At this writing, little is known regarding the shooting yesterday at the Oak Creek Sikh Temple in which seven people died, including the shooter. We do know that police were called at about 10:15 AM. Upon arrival some police officers began immediately helping a wounded victim. At that point the officers were ambushed by the perpetrator, and one was shot multiple times. A second officer shot and killed the shooter. Of those killed, four were inside the temple; two, plus the shooter, were outside.
But what are the basic premises of the Sikh religion?
Basic to the system of panentheism, of which the Sikh religion is a part, is the belief that a divine exists, suffuses every element of nature, and extends beyond it in space and time. In panentheism, believers assert that God pervades the cosmos. “All is God.”
The Sikh religion, the fourth largest in the world, centered in India, is more specific. The origins of Sikhism are found in the teachings of Guru Nanak Dev who said that “Realization of Truth is higher than all else; higher still is truthful living.” Sikhs strive to achieve the qualities of a “saint-soldier.” A Sikh must have the courage to defend the rights of the wrongfully oppressed or persecuted, regardless of race, place of origin, creed, or gender.
In Sikhism, the Supreme Being is termed Vahiguru. The figure “1” signifies the universality of God, who is shapeless, timeless, and sightless. Before creation, Sikhs believe, nothing existed except God and “hukam” which is interpreted as God’s will, or order. And when God willed, the cosmos was created. Vahiguru then nurtured “enticement and attachment” to maya, or the human perception of reality.
Guru Nanak Dev said God is not wholly unknowable. He is omnipresent in all creation and visible to the spiritually awakened. Through meditation, Guru Nanak continued, comes communication between God and human beings. Readers may be interested to learn that Nanak taught that there are many worlds on which God has created life.
Sikhi is strict. Followers may neither cut their hair nor shave. Ordinarilly Sikh men wear a lavish turban, and always a beard. Drugs, alcohol, and tobacco are forbidden. We note that some Sikh followers allow the use of cannabis for the purpose of meditation.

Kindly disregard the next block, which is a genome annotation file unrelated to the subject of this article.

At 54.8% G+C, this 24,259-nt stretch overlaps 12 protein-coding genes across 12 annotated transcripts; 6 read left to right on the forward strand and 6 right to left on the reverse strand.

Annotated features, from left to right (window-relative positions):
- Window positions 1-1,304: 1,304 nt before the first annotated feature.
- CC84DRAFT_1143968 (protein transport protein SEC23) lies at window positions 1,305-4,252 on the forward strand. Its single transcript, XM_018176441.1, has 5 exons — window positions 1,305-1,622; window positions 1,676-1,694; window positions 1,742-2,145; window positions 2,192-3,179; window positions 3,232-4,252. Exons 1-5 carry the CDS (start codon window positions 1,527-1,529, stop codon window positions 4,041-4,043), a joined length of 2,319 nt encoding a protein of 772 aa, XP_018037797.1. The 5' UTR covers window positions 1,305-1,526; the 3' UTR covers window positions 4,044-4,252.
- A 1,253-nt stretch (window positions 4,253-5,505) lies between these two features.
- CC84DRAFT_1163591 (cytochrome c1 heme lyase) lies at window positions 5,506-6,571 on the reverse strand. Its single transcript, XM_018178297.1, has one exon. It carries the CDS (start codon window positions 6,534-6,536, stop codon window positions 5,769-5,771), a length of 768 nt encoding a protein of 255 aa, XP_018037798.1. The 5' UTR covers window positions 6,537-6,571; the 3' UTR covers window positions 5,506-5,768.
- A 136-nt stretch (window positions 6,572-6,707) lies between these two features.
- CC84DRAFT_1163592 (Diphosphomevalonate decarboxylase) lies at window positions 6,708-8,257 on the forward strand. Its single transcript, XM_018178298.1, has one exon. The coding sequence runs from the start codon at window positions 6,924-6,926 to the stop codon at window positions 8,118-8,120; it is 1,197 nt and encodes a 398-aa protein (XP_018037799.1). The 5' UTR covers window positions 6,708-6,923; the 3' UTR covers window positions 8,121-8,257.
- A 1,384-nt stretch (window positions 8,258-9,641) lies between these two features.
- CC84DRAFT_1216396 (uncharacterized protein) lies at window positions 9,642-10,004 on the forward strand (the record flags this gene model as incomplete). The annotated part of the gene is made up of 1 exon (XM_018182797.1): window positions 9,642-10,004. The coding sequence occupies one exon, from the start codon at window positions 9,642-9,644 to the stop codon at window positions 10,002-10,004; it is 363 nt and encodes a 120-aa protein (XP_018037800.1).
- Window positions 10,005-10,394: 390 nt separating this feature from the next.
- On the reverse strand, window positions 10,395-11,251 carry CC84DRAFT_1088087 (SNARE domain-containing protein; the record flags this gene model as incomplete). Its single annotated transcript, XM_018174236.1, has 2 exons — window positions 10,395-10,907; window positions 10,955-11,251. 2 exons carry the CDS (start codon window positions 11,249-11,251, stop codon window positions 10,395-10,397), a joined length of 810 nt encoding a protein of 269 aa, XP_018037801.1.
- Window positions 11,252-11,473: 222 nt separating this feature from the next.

In Sikhism, couples maintain a faithful relationship. They must refrain from premarital or extramarital sexual relations. Forbidden are pilgrimages, fasting, circumcision, and grave worship (the practice of a wife throwing herself of the funeral pyre of a dead husband). Animal sacrifice is also forbidden. As a saint-soldier, a Sikh is encouraged to live not as a recluse, beggar, yogi, monk, nun, or celibate. However, obsession with material wealth is discouraged. Gossip, lying, and slander are not permitted. In the words of the Guru Granth Sahib, “Your mouth has not stopped slandering and gossiping about others. Your service is useless and fruitless.”
Mughals, who were Muslims, ruled India in the 17th century. Hindus and Sikhs were humiliated and prevented from conducting their religious practices. Mughals took Hindu and Sikh women as their property, and attempted to force all to accept Islam. The non-Muslims were sometimes killed in this process. But Sikhs have always believed in a right to practice the religion of their choice, and the need to fight against tyranny.
In an interesting albeit grotesque anecdote, Jahangir, the fourth Mughal emperor, was obsessed with the notion of forcing Guru Arjan Dev Ji to practice the Islamic faith. In 1606, still defying the emperor, that Guru was put to death by being boiled in a cauldron and being placed on a hot iron plate.
President Obama has expressed his sympathy to the survivors of the Wisconsin shooting. In the coming days, we expect more details will be forthcoming.
Photo credit: Katu.com, and the Milwaukee Journal